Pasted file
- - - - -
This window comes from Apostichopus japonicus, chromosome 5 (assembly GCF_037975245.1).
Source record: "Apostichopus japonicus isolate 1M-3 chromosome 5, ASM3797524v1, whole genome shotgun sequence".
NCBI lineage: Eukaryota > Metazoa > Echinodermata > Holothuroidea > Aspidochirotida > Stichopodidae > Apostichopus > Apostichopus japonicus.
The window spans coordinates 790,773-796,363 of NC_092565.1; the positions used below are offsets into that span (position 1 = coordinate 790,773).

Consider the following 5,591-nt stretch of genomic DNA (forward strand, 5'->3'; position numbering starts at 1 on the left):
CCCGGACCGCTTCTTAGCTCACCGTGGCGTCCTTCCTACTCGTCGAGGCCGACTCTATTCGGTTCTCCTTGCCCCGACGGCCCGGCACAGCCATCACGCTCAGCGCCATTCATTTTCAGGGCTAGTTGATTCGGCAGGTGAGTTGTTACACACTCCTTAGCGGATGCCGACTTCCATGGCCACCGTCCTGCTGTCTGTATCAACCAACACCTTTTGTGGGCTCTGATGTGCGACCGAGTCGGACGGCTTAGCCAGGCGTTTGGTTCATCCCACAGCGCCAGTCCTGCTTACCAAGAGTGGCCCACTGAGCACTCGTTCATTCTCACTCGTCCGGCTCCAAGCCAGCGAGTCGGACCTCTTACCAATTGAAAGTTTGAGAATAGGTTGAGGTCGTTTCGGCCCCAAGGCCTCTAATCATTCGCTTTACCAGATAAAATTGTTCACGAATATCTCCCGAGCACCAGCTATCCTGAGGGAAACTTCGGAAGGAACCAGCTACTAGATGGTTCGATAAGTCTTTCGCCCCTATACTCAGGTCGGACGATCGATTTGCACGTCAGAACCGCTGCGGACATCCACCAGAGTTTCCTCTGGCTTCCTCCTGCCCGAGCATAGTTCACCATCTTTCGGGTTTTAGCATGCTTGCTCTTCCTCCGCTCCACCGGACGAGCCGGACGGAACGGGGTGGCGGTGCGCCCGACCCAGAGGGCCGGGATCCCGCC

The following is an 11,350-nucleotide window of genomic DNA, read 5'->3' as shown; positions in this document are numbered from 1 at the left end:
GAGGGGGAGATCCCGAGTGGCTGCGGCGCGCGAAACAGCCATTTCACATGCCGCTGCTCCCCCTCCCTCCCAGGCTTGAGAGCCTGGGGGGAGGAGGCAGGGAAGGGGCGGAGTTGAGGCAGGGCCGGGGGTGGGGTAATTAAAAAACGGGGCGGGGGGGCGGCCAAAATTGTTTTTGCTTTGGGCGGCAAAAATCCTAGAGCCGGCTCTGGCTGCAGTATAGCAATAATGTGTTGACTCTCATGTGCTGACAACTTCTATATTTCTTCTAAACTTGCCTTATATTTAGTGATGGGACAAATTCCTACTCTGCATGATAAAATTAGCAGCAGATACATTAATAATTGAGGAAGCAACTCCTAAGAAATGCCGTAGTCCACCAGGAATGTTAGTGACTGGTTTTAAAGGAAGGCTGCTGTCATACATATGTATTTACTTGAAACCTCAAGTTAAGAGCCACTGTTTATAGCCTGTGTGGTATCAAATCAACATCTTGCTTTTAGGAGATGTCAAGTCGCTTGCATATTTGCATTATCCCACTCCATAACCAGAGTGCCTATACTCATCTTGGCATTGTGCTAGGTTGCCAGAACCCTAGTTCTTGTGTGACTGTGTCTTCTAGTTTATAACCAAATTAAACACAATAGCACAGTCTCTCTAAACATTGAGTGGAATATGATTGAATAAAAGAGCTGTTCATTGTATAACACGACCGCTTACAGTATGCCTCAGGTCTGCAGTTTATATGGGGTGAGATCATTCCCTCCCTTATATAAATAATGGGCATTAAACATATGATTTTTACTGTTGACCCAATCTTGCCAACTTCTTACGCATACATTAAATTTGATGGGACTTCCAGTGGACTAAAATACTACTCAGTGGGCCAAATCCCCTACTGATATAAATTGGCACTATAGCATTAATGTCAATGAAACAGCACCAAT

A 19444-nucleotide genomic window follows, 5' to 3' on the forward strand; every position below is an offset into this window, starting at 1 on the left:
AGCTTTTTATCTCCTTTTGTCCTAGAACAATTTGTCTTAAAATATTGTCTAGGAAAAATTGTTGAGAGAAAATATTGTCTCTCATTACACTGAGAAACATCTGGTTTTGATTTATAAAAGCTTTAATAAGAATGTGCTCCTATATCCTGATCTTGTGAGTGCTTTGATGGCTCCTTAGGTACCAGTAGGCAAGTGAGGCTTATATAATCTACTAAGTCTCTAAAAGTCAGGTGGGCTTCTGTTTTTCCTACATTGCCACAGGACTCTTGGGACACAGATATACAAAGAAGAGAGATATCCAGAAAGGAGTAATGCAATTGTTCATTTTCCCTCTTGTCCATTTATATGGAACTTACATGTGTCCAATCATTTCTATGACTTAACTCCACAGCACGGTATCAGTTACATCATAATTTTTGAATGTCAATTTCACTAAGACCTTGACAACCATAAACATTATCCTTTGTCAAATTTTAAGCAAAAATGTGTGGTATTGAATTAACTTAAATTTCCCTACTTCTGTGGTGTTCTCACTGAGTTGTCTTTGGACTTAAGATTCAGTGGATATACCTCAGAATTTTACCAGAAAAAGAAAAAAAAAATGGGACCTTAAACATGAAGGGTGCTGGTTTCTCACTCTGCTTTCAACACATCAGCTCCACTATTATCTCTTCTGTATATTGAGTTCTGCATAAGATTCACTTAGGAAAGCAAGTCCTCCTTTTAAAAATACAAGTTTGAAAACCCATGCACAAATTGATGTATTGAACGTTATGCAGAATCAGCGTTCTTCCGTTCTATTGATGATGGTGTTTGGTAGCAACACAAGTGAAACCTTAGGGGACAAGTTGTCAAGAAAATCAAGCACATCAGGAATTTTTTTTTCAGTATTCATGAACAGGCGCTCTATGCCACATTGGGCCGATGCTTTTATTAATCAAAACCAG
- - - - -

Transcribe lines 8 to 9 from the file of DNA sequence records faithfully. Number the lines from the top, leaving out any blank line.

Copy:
GAGGGGGAGATCCCGAGTGGCTGCGGCGCGCGAAACAGCCATTTCACATGCCGCTGCTCCCCCTCCCTCCCAGGCTTGAGAGCCTGGGGGGAGGAGGCAGGGAAGGGGCGGAGTTGAGGCAGGGCCGGGGGTGGGGTAATTAAAAAACGGGGCGGGGGGGCGGCCAAAATTGTTTTTGCTTTGGGCGGCAAAAATCCTAGAGCCGGCTCTGGCTGCAGTATAGCAATAATGTGTTGACTCTCATGTGCTGACAACTTCTATATTTCTTCTAAACTTGCCTTATATTTAGTGATGGGACAAATTCCTACTCTGCATGATAAAATTAGCAGCAGATACATTAATAATTGAGGAAGCAACTCCTAAGAAATGCCGTAGTCCACCAGGAATGTTAGTGACTGGTTTTAAAGGAAGGCTGCTGTCATACATATGTATTTACTTGAAACCTCAAGTTAAGAGCCACTGTTTATAGCCTGTGTGGTATCAAATCAACATCTTGCTTTTAGGAGATGTCAAGTCGCTTGCATATTTGCATTATCCCACTCCATAACCAGAGTGCCTATACTCATCTTGGCATTGTGCTAGGTTGCCAGAACCCTAGTTCTTGTGTGACTGTGTCTTCTAGTTTATAACCAAATTAAACACAATAGCACAGTCTCTCTAAACATTGAGTGGAATATGATTGAATAAAAGAGCTGTTCATTGTATAACACGACCGCTTACAGTATGCCTCAGGTCTGCAGTTTATATGGGGTGAGATCATTCCCTCCCTTATATAAATAATGGGCATTAAACATATGATTTTTACTGTTGACCCAATCTTGCCAACTTCTTACGCATACATTAAATTTGATGGGACTTCCAGTGGACTAAAATACTACTCAGTGGGCCAAATCCCCTACTGATATAAATTGGCACTATAGCATTAATGTCAATGAAACAGCACCAAT

A 19444-nucleotide genomic window follows, 5' to 3' on the forward strand; every position below is an offset into this window, starting at 1 on the left: